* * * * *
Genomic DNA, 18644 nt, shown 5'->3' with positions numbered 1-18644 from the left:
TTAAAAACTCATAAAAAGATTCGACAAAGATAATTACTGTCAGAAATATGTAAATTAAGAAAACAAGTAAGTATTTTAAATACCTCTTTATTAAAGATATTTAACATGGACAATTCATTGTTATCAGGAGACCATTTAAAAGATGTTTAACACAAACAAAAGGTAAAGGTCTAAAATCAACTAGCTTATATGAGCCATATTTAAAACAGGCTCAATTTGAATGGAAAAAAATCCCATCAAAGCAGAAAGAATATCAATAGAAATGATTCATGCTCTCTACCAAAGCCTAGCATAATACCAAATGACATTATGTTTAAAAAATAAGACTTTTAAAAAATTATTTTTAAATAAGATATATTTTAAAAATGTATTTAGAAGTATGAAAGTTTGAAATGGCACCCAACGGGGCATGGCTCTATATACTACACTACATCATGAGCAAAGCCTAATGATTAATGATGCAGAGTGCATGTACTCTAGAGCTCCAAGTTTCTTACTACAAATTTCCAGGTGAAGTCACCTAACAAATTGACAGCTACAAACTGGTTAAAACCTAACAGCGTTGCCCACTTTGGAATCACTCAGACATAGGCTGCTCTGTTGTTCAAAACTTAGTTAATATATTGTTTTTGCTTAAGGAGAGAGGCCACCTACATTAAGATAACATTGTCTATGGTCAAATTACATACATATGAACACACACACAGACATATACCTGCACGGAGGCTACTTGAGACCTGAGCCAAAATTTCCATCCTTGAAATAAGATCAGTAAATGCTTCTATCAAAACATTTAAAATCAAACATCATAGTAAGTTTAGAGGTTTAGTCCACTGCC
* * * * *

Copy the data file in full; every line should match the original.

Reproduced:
Genomic DNA, 18644 nt, shown 5'->3' with positions numbered 1-18644 from the left:
TTAAAAACTCATAAAAAGATTCGACAAAGATAATTACTGTCAGAAATATGTAAATTAAGAAAACAAGTAAGTATTTTAAATACCTCTTTATTAAAGATATTTAACATGGACAATTCATTGTTATCAGGAGACCATTTAAAAGATGTTTAACACAAACAAAAGGTAAAGGTCTAAAATCAACTAGCTTATATGAGCCATATTTAAAACAGGCTCAATTTGAATGGAAAAAAATCCCATCAAAGCAGAAAGAATATCAATAGAAATGATTCATGCTCTCTACCAAAGCCTAGCATAATACCAAATGACATTATGTTTAAAAAATAAGACTTTTAAAAAATTATTTTTAAATAAGATATATTTTAAAAATGTATTTAGAAGTATGAAAGTTTGAAATGGCACCCAACGGGGCATGGCTCTATATACTACACTACATCATGAGCAAAGCCTAATGATTAATGATGCAGAGTGCATGTACTCTAGAGCTCCAAGTTTCTTACTACAAATTTCCAGGTGAAGTCACCTAACAAATTGACAGCTACAAACTGGTTAAAACCTAACAGCGTTGCCCACTTTGGAATCACTCAGACATAGGCTGCTCTGTTGTTCAAAACTTAGTTAATATATTGTTTTTGCTTAAGGAGAGAGGCCACCTACATTAAGATAACATTGTCTATGGTCAAATTACATACATATGAACACACACACAGACATATACCTGCACGGAGGCTACTTGAGACCTGAGCCAAAATTTCCATCCTTGAAATAAGATCAGTAAATGCTTCTATCAAAACATTTAAAATCAAACATCATAGTAAGTTTAGAGGTTTAGTCCACTGCC